It happened in the NBS laboratory in Maryland, USA, on a wintery day in 1982. Dr. Danny Shechtman raised his eyes from the penetrating electron microscope and said to himself: “there is no such animal.”
Shechtman, a young researcher in the Technion’s Faculty of Material Engineering, was invited to visit NBS by Dr. John Cahn who had visited the Technion in 1980. At that period Shechtman was involved in the production of metallic materials by rapid solidification. What he saw through his microscope on that day was a diffraction that indicated that the adhering crystal had a rotational symmetry of five – symmetry that up to that time had been considered impossible.
In 1912 the German scientist Von Laue discovered that most solids have a regular and periodic crystal structure. From then on until 1982 – for seventy years – no one recorded seeing crystals that were not periodic. It was under these circumstances that the paradigm that defines a crystal orderly and periodic and that periodic crystals can only have a rotational symmetry of 2, 3, or 4 and not 5 or 6 or any number larger than 6 was established. This was the basis for the theory of crystals (crystallography), which until the 1980s was a “closed science,” from which no one expected any revolutionary discoveries to emerge.
The surprised Shechtman went over and over his discovery and then went out to the hallway to share it with someone. But the corridor was empty. This was just the start of his isolation, isolation from the entire academic world.
Shechtman returned to the lab and continued to work and carried out a series of experiments in order to clarify what was causing the five-fold symmetry. In the beginning he thought that he was dealing with the phenomenon of “twins”. When he disproved this possibility, Shechtman understood that he had discovered new crystals and following this, he found this type of crystals in three different materials.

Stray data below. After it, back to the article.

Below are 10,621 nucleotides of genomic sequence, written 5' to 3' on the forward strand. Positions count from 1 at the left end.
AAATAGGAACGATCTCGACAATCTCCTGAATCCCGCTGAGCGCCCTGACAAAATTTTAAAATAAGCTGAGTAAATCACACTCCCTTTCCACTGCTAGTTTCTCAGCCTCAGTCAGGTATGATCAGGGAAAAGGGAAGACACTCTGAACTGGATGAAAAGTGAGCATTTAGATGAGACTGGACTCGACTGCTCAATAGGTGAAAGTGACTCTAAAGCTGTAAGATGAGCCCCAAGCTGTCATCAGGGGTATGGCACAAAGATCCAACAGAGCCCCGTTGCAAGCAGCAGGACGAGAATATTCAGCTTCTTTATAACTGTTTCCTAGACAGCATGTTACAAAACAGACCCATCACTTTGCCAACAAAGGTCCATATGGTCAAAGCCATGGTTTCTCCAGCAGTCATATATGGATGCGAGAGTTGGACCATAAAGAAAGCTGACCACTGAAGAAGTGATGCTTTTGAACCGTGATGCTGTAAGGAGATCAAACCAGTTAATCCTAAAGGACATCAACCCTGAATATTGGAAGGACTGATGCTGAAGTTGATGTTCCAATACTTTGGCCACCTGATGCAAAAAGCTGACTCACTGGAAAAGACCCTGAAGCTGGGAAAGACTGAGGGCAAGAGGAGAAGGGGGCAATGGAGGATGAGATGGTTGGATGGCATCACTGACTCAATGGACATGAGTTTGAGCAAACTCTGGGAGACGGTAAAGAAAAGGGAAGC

When Dr. Shechtman told his colleagues in the lab about his discovery, they replied with “there is no such thing.” But he did not give in, until the head of the NBS group of researchers told him: “Dr. Shechtman, you are embarrassing the group and I have to ask you to transfer to another research group.”
The young Dr. Shechtman moved to another group and thus finished his sabbatical. When he returned to the Technion he met Prof. Ilan Bloch who was the only one who believed in his discovery and even proposed a model explaining how this diffraction occurred. In the summer of 1984 Dr. Shechtman returned to Maryland and sent for publication, together with Prof. Bloch, a scientific paper that included an experimental section and a theoretical section but the paper was rejected.
The editors of the Journal of Applied Physics wrote: “The paper will not interest physicists. We recommend that you send it to a metallurgical journal.” The paper was indeed sent to a metallurgical journal – Metallurgical Transactions, which accepted it but announced that it would be a year before it was published. Shechtman showed that paper to his friend, John Cahn, who suggested sending another paper, an abridged version, to the journal Physical Review Letters. Four scientists participated in writing the abridged version – Shechtman, Bloch, Cahn and a French scientist, Dr. Danny Gratias. John’s suggestion turned out to be good one and the paper was published within a few weeks, in November 1984. Thus, a new scientific field was inaugurated: periodic quasicrystals.